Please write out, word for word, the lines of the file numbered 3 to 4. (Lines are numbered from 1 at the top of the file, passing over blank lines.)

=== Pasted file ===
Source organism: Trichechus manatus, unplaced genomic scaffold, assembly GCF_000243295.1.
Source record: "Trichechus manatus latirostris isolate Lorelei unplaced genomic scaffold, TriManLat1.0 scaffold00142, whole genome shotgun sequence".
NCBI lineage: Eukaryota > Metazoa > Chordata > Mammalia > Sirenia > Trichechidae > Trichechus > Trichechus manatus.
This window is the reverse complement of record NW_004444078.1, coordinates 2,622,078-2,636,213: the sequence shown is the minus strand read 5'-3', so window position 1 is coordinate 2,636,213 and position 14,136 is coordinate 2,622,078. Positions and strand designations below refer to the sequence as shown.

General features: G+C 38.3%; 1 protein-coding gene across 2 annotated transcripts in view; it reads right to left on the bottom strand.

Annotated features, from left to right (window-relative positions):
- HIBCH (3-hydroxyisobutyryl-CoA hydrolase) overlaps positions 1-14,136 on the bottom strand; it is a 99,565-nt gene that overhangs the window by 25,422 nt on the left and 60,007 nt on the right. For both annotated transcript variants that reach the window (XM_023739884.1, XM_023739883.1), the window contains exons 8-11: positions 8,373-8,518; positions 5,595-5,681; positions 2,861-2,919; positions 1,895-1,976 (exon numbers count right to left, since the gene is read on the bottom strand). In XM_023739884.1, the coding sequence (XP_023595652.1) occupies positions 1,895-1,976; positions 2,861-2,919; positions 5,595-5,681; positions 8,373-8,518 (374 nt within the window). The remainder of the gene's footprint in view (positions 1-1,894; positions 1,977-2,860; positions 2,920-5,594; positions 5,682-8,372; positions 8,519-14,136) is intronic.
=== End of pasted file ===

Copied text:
NCBI lineage: Eukaryota > Metazoa > Chordata > Mammalia > Sirenia > Trichechidae > Trichechus > Trichechus manatus.
This window is the reverse complement of record NW_004444078.1, coordinates 2,622,078-2,636,213: the sequence shown is the minus strand read 5'-3', so window position 1 is coordinate 2,636,213 and position 14,136 is coordinate 2,622,078. Positions and strand designations below refer to the sequence as shown.